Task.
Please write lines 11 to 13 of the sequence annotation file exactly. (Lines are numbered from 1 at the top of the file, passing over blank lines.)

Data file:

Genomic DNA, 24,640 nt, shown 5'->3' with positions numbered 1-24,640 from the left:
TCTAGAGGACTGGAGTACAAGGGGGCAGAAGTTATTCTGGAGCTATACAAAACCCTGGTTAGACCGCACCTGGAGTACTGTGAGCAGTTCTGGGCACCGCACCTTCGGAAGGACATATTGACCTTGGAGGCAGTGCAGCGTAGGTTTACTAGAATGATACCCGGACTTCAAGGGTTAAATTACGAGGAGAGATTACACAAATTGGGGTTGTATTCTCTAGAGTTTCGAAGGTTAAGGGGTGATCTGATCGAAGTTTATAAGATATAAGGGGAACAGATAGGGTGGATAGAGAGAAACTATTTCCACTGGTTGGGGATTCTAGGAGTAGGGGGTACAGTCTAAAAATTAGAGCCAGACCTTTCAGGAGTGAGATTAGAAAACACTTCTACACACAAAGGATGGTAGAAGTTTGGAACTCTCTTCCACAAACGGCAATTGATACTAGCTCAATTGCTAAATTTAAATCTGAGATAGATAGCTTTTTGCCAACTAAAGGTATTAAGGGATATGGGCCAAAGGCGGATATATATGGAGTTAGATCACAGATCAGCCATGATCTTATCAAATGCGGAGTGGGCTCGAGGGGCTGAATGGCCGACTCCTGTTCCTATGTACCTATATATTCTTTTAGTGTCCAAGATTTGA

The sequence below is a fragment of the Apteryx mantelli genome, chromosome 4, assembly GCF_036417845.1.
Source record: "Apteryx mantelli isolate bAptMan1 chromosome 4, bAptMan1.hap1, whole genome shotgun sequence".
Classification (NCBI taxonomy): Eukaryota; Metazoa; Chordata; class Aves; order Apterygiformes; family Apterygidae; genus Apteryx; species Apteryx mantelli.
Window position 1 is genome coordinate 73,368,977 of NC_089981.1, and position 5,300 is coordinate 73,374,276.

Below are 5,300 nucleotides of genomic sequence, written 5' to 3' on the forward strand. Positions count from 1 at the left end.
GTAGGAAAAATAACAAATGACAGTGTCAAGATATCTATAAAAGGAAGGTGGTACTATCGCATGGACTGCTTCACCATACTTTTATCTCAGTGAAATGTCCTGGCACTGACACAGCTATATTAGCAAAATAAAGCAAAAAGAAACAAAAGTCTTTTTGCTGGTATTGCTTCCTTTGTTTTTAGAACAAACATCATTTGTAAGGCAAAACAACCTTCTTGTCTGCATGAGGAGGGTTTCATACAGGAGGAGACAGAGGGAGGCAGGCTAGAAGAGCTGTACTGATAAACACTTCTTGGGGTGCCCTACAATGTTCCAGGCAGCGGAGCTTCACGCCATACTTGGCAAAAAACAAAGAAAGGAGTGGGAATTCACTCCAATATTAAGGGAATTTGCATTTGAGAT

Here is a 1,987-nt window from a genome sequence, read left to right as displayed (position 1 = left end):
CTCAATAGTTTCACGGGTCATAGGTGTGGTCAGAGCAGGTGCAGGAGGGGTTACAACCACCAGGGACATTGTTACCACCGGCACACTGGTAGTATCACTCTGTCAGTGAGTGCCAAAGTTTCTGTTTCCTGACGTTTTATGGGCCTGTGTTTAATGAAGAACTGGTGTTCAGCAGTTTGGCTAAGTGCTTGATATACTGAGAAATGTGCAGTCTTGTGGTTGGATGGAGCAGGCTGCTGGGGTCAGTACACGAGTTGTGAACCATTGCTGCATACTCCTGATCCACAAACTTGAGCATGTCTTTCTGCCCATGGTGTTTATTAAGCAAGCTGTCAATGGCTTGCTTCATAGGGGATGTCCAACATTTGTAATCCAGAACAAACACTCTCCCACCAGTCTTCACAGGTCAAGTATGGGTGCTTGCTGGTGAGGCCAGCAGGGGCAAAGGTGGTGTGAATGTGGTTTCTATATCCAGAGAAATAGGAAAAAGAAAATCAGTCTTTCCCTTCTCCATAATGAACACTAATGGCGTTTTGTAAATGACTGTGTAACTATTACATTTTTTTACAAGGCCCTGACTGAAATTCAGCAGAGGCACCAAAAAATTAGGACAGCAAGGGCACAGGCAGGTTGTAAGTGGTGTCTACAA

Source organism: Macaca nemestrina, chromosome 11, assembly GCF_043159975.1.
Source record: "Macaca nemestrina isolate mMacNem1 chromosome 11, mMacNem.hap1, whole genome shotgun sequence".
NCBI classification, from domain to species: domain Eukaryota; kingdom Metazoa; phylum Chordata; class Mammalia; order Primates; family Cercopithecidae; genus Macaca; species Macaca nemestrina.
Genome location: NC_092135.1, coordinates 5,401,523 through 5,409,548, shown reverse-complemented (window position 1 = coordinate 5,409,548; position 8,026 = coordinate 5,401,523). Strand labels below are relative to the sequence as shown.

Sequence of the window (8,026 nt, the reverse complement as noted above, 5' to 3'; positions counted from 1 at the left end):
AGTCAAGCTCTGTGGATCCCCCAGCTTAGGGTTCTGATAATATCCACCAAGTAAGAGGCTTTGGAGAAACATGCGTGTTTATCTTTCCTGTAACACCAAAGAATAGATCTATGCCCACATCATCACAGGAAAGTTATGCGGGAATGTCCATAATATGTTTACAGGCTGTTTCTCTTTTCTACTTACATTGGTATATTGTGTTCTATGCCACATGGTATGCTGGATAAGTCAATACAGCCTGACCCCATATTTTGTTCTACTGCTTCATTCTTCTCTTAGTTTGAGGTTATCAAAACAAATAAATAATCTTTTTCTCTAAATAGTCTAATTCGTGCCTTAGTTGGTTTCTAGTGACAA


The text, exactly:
Source organism: Macaca nemestrina, chromosome 11, assembly GCF_043159975.1.
Source record: "Macaca nemestrina isolate mMacNem1 chromosome 11, mMacNem.hap1, whole genome shotgun sequence".
NCBI classification, from domain to species: domain Eukaryota; kingdom Metazoa; phylum Chordata; class Mammalia; order Primates; family Cercopithecidae; genus Macaca; species Macaca nemestrina.